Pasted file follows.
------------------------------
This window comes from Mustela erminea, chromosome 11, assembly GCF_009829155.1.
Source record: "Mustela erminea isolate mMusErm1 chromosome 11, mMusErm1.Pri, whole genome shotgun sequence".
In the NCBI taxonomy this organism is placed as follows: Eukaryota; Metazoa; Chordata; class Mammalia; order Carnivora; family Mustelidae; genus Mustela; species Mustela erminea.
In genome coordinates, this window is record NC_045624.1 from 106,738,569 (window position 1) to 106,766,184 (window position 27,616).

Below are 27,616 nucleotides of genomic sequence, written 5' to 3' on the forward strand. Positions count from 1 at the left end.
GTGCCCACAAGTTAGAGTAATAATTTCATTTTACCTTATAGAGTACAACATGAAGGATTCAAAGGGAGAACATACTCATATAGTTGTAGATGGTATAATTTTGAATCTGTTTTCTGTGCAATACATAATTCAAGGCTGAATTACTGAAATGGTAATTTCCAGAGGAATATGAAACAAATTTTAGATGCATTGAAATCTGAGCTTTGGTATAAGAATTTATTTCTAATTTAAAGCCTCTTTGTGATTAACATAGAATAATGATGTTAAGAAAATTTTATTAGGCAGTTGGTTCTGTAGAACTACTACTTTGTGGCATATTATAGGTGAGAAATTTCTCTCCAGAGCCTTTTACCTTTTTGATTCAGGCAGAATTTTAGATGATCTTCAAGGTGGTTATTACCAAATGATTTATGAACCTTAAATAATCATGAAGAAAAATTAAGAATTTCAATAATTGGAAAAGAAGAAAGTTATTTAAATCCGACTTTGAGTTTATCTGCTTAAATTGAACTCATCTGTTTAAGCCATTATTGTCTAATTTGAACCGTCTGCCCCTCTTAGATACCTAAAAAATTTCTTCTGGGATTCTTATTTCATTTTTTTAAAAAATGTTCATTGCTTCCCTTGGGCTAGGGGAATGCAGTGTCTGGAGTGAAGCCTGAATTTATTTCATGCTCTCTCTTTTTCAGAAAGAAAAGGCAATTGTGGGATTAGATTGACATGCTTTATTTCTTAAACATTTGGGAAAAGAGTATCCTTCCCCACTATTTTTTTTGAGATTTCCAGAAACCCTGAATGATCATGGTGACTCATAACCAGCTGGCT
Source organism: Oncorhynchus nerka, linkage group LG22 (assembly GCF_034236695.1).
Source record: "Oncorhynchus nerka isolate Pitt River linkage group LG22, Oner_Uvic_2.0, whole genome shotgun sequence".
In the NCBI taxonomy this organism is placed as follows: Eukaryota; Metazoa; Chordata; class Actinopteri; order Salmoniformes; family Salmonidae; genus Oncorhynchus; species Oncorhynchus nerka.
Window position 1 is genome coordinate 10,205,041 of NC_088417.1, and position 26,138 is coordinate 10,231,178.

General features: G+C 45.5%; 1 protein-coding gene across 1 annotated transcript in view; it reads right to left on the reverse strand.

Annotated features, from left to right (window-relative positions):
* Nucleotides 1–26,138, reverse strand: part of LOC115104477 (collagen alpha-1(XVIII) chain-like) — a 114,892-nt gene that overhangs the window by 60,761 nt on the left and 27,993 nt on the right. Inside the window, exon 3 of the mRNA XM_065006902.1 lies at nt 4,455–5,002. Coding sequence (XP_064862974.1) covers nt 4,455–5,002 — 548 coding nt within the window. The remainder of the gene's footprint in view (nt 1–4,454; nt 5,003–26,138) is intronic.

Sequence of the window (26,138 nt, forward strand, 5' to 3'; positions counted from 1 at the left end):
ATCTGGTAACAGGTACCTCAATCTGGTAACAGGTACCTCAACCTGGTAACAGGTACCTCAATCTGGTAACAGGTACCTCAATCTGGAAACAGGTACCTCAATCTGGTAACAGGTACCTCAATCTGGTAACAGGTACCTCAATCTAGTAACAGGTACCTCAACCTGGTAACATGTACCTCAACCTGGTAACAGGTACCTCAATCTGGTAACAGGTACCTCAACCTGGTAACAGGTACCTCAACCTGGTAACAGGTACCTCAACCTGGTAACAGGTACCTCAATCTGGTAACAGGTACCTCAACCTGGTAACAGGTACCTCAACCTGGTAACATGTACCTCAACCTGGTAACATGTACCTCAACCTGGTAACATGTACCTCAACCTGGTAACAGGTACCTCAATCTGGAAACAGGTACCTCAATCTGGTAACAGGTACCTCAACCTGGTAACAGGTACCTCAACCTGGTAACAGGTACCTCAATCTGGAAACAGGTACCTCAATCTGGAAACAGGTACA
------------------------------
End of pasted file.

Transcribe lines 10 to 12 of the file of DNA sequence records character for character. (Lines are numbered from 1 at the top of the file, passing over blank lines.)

Window position 1 is genome coordinate 10,205,041 of NC_088417.1, and position 26,138 is coordinate 10,231,178.

General features: G+C 45.5%; 1 protein-coding gene across 1 annotated transcript in view; it reads right to left on the reverse strand.

Annotated features, from left to right (window-relative positions):